Local and regional chambers of commerce, who tend to prioritize developing existing talent in the community through workforce development programs, are an important tool for ensuring inclusive growth. The strongest recommendation from the report is that these chambers develop a symbiotic relationship with the incoming large employer, which allows for more effective alignment of the goals and needs of each. Localities can tailor workforce development programs appropriately, such that the large new firm increases the employment prospects for existing residents. Similarly, this communication allows the large employer to understand its total impact, as well as how its resources can benefit the broader community by developing supply chain relationships with existing local firms.
A second recommendation from the report also discusses workforce development, emphasizing that if workforce development programs focus on education, they should work closely with local school systems to do so. Large employers can provide resources and apprenticeship opportunities to local school districts, as well as offer certification programs (in, for example, manufacturing fields) that create an easy on-ramp to the workforce.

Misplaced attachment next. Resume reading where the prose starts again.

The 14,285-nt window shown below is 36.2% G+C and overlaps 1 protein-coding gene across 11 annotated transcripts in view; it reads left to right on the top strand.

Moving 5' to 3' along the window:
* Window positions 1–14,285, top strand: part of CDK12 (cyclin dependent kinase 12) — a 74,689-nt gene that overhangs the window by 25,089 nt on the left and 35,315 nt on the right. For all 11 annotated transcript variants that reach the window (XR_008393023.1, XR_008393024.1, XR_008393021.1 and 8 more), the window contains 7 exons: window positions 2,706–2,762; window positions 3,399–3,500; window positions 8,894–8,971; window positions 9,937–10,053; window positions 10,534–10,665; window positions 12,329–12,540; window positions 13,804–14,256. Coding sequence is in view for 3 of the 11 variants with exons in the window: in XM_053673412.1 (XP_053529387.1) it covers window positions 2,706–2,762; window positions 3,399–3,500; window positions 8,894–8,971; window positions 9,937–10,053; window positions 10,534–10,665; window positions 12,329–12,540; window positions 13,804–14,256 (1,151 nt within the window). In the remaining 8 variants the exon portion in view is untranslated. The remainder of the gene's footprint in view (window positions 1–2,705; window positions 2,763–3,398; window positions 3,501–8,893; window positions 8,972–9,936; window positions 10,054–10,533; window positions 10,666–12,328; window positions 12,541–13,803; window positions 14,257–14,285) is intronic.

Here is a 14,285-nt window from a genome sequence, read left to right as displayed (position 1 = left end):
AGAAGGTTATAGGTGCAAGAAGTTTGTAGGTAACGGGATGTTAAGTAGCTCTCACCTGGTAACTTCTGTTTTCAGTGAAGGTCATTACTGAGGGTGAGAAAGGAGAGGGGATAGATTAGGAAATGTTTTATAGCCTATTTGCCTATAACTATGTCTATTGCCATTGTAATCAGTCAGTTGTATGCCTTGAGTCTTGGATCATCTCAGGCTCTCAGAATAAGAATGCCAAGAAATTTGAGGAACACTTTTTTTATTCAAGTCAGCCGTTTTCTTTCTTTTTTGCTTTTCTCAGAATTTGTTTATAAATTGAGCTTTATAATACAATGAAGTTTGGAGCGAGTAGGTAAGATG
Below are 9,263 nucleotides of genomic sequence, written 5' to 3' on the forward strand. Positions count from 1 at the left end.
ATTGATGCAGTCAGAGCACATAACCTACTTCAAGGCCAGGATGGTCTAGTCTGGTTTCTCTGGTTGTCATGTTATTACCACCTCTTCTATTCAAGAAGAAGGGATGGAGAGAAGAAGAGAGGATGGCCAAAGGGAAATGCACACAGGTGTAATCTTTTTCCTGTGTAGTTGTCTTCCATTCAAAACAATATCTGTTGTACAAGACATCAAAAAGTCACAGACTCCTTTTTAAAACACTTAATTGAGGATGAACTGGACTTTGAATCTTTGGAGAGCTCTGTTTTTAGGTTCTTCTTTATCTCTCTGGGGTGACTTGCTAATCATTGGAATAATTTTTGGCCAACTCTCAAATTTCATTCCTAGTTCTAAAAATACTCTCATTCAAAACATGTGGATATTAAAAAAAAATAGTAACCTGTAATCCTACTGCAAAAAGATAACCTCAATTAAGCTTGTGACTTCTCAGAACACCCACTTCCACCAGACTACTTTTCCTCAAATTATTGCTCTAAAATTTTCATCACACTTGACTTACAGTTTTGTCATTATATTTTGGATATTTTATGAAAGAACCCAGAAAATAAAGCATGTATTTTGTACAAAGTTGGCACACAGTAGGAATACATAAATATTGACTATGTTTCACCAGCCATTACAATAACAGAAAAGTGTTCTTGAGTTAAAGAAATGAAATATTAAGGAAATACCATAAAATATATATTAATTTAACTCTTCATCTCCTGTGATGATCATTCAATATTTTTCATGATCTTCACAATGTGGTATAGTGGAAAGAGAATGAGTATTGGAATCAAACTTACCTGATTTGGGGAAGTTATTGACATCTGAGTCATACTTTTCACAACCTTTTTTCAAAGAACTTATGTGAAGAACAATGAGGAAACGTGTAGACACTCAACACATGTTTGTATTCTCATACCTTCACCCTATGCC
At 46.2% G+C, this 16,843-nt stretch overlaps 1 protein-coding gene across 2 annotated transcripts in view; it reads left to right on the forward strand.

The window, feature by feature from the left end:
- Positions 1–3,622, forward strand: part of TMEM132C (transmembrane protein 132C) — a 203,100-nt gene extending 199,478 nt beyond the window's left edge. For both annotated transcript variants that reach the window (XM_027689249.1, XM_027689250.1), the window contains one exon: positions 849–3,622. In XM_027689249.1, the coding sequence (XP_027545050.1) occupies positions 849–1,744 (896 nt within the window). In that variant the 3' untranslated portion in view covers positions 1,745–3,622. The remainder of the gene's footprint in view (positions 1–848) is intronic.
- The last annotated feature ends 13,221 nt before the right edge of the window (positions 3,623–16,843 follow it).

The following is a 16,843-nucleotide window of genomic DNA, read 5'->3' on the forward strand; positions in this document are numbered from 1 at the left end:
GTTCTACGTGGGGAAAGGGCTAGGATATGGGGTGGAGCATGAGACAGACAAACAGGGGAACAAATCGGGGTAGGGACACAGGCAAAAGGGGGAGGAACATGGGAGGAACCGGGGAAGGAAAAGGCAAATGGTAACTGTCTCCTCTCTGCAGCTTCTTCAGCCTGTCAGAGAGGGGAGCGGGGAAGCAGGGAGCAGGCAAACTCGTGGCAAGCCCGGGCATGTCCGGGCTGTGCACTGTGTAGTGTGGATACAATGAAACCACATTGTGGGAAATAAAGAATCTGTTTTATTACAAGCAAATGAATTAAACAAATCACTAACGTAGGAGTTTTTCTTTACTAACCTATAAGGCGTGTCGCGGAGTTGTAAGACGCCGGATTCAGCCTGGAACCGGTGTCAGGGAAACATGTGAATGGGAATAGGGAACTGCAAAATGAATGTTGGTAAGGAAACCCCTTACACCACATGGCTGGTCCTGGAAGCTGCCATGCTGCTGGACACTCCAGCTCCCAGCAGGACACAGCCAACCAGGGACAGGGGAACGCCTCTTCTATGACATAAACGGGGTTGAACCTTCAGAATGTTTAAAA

Finally, community benefits agreements, or CBAs, and an early warning network can be effective tools for the local community to voice concerns, fight pushback and provide equity. CBAs set forth a contractually binding set of community benefits that a developer agrees to provide; these benefits can include mandatory living wage requirements, the construction of parks and recreational facilities, and the construction of affordable housing. CBAs can also create a legal basis that prevents state legislatures from preempting local legislation in the community receiving the large employer.